Spring heralds the fickle season of change

Spring is always an uncertain season, and this year Toronto faces more uncertainties than usual. We are experiencing massive fallout from recent provincial legislation targeting municipal and local planning. We are in the midst of a mayoral election until the end of June. The city is in effect leaderless, at a time of great need.

The election does, however, also create opportunity. Residents can consider what kind of mayor to elect. As I write this column in mid-April, it’s not yet clear how many candidates’ debates will take place, how many candidates there will be, and how accessible they will be to answer voters’ questions. By the time Leasiders receive this magazine’s edition at the end of April or early May, such arrangements should be clearer.

The Leaside Residents Association hopes you will spend a few minutes considering how we should be measuring the candidates competing for the top job. What are their policies on protecting heritage and neighbourhood character? Do they support high-rise development? If so, with what limitations? Do they favour alternative ways of creating density? What policies do they have on homelessness, the drug crisis, and social services? Do they have ideas on how to boost TTC ridership and effectively manage TTC policies, practices, and security?

Where are they on the future of provincially owned properties such as Ontario Place? How, in fact, do they propose to deal with an Ontario government which is not only hands-on but also fingers-in when it comes to both city-wide and local community decisions? Do they have a workable plan? What is their position on the mayor’s powers?

Make no mistake, Leaside will be directly affected by the answers to those questions. Take traffic issues, for instance: how will large-scale development (“up-planning”) on or along Bayview and Eglinton avenues impact not just Leaside’s already very busy arterial streets but also our residential streets?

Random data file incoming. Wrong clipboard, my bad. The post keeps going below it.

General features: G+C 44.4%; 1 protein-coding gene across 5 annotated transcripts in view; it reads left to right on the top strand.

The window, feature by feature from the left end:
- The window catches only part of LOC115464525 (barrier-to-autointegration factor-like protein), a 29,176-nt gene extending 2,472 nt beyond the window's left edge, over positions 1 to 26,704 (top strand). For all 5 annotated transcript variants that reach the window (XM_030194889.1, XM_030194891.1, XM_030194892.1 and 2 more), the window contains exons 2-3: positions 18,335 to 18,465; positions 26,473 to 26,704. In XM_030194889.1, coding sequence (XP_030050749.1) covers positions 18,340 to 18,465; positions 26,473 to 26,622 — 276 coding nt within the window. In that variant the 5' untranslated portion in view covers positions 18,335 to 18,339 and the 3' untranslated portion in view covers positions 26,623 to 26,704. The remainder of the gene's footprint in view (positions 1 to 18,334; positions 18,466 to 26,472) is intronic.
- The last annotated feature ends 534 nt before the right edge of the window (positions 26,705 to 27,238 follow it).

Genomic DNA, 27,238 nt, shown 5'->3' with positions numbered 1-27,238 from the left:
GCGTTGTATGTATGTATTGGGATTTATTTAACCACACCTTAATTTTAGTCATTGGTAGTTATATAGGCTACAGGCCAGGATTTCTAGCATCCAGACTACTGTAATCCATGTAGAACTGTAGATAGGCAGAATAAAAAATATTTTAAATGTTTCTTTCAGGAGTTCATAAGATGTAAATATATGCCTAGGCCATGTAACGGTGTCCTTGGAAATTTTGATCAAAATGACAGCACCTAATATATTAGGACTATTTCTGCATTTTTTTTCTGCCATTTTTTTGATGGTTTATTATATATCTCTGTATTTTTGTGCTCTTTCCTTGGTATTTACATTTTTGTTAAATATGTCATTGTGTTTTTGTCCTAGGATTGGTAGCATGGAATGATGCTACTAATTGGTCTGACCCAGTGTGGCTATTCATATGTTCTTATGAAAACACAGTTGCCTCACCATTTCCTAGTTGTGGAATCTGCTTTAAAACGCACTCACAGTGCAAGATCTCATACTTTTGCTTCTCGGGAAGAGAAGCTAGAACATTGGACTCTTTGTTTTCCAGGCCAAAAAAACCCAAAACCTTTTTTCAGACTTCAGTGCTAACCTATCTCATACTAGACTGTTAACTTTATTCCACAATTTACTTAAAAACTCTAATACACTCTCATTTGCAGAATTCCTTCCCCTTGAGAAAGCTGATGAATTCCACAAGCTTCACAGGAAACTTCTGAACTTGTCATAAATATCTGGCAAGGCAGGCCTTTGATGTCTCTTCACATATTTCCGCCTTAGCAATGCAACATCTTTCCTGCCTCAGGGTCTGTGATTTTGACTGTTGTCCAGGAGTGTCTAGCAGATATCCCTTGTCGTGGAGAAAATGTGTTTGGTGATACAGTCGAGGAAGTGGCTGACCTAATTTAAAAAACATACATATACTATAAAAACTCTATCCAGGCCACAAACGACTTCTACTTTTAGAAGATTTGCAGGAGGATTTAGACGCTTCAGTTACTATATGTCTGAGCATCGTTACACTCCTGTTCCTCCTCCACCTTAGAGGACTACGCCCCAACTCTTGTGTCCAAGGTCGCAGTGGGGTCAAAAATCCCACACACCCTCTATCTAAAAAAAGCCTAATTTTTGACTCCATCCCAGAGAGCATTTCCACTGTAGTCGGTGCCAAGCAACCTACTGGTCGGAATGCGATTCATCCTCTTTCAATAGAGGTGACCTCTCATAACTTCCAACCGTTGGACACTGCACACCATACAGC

Fortunately, the city’s Leaside Neighbourhood Transportation Plan is underway. Having been delayed by the pandemic and by municipal organizational rearrangements, the LNTP team has not yet announced dates for new public consultations, or details of their recommendations. But timing is important. Leaside is experiencing ever more construction sites and new applications to increase density.

We need to have traffic control measures firmly in place if we want to protect our streets before they become overwhelmed – and the neighbourhood eroded– by increased traffic volume.

Throughout the pandemic, the LRA board’s monthly meetings have been held on Zoom, at 7:30 p.m. on the first Wednesday of each month. We had hoped to hold our upcoming May 3rd meeting as a hybrid (Zoom plus in person at Trace Manes), but have just been informed by the city that the scheduled installation of WiFi there has been delayed. As a result, we will proceed with an in-person meeting and aim for a hybrid version in the near future. Meanwhile, we hope you will want to join us in the spacious Seniors’ Room on May 3rd at 7:30 p.m.!

For more details and updates between now and then, you can find us at www.leasideresidents.ca.

About Carol Burtin Fripp 137 Articles
Carol Burtin Fripp is Co-President of the Leaside Residents Association, and is Chair of the LRA's Traffic Committee. Over the years, she has served on numerous East York and City task forces. Now a retired television producer (TVO and CBC), she writes Leaside Life's monthly LRA column, and has created a daily international current affairs newsletter read from Newfoundland to New Zealand.